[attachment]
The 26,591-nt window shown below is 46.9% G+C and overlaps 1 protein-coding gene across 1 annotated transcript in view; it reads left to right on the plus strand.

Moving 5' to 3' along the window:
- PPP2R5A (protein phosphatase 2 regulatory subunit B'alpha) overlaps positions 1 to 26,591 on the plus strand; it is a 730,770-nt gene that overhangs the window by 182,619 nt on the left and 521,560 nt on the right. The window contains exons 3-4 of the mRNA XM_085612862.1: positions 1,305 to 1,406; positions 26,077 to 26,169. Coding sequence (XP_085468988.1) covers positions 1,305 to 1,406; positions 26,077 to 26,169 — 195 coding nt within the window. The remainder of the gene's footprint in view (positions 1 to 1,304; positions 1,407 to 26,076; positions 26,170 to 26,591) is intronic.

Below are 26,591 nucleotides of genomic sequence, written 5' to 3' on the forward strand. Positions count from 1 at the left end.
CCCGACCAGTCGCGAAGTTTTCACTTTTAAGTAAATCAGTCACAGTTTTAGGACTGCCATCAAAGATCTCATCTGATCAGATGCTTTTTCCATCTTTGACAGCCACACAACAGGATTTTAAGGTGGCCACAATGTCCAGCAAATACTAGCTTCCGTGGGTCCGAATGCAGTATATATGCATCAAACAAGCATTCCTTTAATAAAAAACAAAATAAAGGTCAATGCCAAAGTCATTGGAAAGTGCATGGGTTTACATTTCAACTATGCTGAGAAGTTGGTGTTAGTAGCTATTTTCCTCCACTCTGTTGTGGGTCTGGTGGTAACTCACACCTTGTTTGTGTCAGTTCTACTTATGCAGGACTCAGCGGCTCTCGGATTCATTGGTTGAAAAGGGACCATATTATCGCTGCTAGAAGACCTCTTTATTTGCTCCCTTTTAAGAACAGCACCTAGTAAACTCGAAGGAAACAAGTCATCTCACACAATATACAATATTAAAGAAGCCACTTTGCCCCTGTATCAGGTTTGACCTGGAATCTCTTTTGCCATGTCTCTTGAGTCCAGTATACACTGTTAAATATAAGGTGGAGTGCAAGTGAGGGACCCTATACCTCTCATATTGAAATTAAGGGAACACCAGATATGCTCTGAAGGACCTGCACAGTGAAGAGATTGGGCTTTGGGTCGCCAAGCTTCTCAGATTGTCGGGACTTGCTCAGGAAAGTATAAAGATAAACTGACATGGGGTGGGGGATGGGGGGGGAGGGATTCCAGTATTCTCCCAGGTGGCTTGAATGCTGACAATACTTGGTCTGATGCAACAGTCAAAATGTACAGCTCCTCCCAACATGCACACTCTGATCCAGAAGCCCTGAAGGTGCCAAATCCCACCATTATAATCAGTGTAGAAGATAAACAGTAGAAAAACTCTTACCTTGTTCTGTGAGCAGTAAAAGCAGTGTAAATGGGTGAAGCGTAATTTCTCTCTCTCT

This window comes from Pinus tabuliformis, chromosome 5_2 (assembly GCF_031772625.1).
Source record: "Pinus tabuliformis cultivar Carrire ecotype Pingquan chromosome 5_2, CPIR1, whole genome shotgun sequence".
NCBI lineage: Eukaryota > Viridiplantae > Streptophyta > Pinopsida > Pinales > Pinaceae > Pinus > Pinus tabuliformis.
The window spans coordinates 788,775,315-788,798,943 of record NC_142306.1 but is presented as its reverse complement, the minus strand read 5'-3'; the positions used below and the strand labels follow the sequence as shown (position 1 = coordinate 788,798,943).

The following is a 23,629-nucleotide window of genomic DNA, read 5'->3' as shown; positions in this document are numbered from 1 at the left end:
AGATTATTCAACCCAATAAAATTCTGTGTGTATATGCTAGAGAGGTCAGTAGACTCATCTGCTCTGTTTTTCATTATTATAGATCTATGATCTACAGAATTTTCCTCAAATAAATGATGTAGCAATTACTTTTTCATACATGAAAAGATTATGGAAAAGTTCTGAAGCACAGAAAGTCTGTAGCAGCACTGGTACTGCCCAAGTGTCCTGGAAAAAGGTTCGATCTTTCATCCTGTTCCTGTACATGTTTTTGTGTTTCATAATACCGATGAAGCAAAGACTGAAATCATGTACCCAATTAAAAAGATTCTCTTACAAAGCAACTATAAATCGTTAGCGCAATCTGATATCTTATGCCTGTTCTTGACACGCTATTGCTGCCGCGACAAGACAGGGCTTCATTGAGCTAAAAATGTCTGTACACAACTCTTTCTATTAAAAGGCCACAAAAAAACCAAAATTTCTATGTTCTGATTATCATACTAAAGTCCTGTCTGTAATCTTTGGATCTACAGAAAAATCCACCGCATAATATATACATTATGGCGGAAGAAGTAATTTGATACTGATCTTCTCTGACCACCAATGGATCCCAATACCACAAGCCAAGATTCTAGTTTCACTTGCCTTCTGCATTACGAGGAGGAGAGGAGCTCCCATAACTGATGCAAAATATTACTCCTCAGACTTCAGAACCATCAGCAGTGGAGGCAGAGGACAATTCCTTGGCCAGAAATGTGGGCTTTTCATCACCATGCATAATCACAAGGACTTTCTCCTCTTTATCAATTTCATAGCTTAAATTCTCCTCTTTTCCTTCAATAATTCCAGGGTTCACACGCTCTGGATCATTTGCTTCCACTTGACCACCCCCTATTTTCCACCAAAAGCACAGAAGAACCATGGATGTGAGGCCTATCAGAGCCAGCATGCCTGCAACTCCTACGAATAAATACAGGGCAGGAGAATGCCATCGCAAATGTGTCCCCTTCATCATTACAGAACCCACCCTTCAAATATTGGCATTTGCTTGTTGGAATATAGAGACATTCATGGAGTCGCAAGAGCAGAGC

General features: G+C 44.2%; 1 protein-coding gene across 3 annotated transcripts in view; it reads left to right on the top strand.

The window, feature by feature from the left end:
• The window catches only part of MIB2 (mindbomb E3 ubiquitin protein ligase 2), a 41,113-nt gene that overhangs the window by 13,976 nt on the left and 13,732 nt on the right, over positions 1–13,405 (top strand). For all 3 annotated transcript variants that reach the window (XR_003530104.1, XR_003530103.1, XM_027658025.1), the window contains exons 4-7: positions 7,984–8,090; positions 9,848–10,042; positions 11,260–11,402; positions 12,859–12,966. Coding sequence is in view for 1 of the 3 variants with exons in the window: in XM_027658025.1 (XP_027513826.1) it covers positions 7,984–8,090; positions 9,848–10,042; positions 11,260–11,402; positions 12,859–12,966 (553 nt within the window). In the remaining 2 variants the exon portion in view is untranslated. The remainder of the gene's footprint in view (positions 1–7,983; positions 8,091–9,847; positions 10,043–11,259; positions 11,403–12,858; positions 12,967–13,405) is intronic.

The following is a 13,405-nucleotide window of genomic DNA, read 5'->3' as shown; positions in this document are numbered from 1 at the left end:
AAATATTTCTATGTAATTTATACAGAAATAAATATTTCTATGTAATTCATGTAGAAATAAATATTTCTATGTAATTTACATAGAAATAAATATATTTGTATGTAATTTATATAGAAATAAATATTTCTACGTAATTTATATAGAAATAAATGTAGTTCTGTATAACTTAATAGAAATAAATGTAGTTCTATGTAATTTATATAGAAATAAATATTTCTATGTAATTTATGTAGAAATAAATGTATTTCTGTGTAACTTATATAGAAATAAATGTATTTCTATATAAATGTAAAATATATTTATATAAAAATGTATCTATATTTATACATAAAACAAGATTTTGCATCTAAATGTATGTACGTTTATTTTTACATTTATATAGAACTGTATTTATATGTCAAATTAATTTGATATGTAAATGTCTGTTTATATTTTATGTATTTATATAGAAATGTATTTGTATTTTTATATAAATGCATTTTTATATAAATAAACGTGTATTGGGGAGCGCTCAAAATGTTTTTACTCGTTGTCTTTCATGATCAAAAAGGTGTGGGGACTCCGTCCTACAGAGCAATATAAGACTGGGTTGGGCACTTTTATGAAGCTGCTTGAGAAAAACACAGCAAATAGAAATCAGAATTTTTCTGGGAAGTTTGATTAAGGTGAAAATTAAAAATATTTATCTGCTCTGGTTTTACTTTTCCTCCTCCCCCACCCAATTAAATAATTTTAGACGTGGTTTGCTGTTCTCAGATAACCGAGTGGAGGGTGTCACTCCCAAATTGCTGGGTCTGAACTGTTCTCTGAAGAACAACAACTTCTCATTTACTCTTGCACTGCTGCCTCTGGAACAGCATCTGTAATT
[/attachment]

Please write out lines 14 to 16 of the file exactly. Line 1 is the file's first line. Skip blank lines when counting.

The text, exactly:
• The window catches only part of MIB2 (mindbomb E3 ubiquitin protein ligase 2), a 41,113-nt gene that overhangs the window by 13,976 nt on the left and 13,732 nt on the right, over positions 1–13,405 (top strand). For all 3 annotated transcript variants that reach the window (XR_003530104.1, XR_003530103.1, XM_027658025.1), the window contains exons 4-7: positions 7,984–8,090; positions 9,848–10,042; positions 11,260–11,402; positions 12,859–12,966. Coding sequence is in view for 1 of the 3 variants with exons in the window: in XM_027658025.1 (XP_027513826.1) it covers positions 7,984–8,090; positions 9,848–10,042; positions 11,260–11,402; positions 12,859–12,966 (553 nt within the window). In the remaining 2 variants the exon portion in view is untranslated. The remainder of the gene's footprint in view (positions 1–7,983; positions 8,091–9,847; positions 10,043–11,259; positions 11,403–12,858; positions 12,967–13,405) is intronic.

The following is a 13,405-nucleotide window of genomic DNA, read 5'->3' as shown; positions in this document are numbered from 1 at the left end:
AAATATTTCTATGTAATTTATACAGAAATAAATATTTCTATGTAATTCATGTAGAAATAAATATTTCTATGTAATTTACATAGAAATAAATATATTTGTATGTAATTTATATAGAAATAAATATTTCTACGTAATTTATATAGAAATAAATGTAGTTCTGTATAACTTAATAGAAATAAATGTAGTTCTATGTAATTTATATAGAAATAAATATTTCTATGTAATTTATGTAGAAATAAATGTATTTCTGTGTAACTTATATAGAAATAAATGTATTTCTATATAAATGTAAAATATATTTATATAAAAATGTATCTATATTTATACATAAAACAAGATTTTGCATCTAAATGTATGTACGTTTATTTTTACATTTATATAGAACTGTATTTATATGTCAAATTAATTTGATATGTAAATGTCTGTTTATATTTTATGTATTTATATAGAAATGTATTTGTATTTTTATATAAATGCATTTTTATATAAATAAACGTGTATTGGGGAGCGCTCAAAATGTTTTTACTCGTTGTCTTTCATGATCAAAAAGGTGTGGGGACTCCGTCCTACAGAGCAATATAAGACTGGGTTGGGCACTTTTATGAAGCTGCTTGAGAAAAACACAGCAAATAGAAATCAGAATTTTTCTGGGAAGTTTGATTAAGGTGAAAATTAAAAATATTTATCTGCTCTGGTTTTACTTTTCCTCCTCCCCCACCCAATTAAATAATTTTAGACGTGGTTTGCTGTTCTCAGATAACCGAGTGGAGGGTGTCACTCCCAAATTGCTGGGTCTGAACTGTTCTCTGAAGAACAACAACTTCTCATTTACTCTTGCACTGCTGCCTCTGGAACAGCATCTGTAATT